Awardee 2024

Anne Applebaum

The Board of Trustees of the Peace Prize of the German Book Trade has chosen the Polish-American historian Anne Applebaum to be the recipient of this year’s Peace Prize. The award ceremony will take place on Sunday 20 October 2024 in the Church of St. Paul in Frankfurt am Main.

Statement of the Jury

With her profound analyses of communist and post-communist systems in the Soviet Union and Russia, this Polish-American historian and journalist broadens our horizon and thereby reveals the mechanisms by which authoritarians grab hold of power and maintain their control. She also records and presents several witness testimonies that allow us to comprehend these mechanisms and gain further insight into them ourselves.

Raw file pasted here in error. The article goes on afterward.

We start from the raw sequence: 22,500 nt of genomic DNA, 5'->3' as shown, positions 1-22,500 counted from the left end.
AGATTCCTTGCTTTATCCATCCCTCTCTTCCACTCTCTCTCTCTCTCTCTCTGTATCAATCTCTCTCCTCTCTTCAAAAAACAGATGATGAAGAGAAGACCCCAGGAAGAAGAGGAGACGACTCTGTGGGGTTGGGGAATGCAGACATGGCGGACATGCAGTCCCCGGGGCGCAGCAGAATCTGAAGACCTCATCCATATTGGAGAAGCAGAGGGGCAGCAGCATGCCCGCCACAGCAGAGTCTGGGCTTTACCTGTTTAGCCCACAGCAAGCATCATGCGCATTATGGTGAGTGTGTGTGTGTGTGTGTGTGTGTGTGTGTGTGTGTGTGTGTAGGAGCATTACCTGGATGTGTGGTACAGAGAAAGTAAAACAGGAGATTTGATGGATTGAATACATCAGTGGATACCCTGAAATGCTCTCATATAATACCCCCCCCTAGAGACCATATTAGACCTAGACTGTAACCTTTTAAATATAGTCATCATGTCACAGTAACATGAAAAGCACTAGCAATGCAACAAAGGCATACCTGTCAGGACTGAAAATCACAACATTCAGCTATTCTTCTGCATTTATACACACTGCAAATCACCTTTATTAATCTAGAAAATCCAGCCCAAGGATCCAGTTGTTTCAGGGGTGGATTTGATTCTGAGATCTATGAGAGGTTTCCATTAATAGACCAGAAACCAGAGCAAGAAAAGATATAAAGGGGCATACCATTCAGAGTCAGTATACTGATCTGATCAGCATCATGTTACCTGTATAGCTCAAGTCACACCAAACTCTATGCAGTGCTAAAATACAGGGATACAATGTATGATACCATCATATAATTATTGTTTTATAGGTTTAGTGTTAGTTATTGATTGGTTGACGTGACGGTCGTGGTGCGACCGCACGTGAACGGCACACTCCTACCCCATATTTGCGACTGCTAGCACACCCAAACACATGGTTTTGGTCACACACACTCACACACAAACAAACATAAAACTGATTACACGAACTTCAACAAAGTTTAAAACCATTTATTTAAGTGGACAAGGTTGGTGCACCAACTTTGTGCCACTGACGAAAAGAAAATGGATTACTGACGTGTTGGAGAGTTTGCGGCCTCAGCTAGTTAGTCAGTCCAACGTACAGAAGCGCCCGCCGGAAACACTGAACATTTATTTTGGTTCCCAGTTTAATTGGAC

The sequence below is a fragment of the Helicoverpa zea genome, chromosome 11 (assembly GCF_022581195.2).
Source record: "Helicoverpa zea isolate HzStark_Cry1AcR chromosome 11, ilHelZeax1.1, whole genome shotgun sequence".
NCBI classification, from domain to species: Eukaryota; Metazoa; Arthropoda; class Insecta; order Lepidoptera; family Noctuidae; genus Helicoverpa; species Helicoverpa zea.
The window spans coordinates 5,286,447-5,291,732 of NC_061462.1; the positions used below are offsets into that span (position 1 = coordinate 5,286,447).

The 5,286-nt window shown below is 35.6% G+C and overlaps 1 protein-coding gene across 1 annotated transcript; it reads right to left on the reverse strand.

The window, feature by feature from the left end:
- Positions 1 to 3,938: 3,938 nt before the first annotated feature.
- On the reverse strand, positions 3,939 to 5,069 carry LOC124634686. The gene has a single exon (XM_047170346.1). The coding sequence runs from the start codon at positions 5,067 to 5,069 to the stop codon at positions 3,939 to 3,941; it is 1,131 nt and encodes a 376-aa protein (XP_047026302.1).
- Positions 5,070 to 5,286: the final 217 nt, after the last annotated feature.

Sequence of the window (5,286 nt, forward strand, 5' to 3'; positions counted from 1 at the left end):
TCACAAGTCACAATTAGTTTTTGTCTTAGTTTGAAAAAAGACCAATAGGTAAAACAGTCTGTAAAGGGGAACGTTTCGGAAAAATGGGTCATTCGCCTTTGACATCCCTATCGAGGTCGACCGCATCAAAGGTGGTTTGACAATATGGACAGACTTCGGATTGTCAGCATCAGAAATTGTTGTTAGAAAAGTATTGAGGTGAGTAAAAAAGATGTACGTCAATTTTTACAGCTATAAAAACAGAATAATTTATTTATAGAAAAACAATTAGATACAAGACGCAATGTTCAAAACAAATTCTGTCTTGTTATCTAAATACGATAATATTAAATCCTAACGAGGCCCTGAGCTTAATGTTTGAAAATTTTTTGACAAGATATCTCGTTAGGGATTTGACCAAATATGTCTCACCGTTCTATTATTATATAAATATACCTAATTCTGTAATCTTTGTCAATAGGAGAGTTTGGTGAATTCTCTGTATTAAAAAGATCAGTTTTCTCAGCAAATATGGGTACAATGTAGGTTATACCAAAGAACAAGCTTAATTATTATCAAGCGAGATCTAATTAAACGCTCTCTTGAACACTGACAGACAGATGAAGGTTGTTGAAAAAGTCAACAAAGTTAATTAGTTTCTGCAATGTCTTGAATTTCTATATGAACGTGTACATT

Applebaum’s research into the interplay between economy and democracy, as well as her work on the effects of disinformation and propaganda on democratic societies, sheds light on how fragile these societies can be – especially when democracies are eroded from within by the electoral success of autocrats.

In her publications on autocratic forms of government and their internationally operative networks, Applebaum succeeds at combining historiographic insights with highly alert observations on the current state of our world. At a time when democratic values and achievements are increasingly being caricatured and attacked, her work embodies an eminent and indispensable contribution to the preservation of democracy and peace.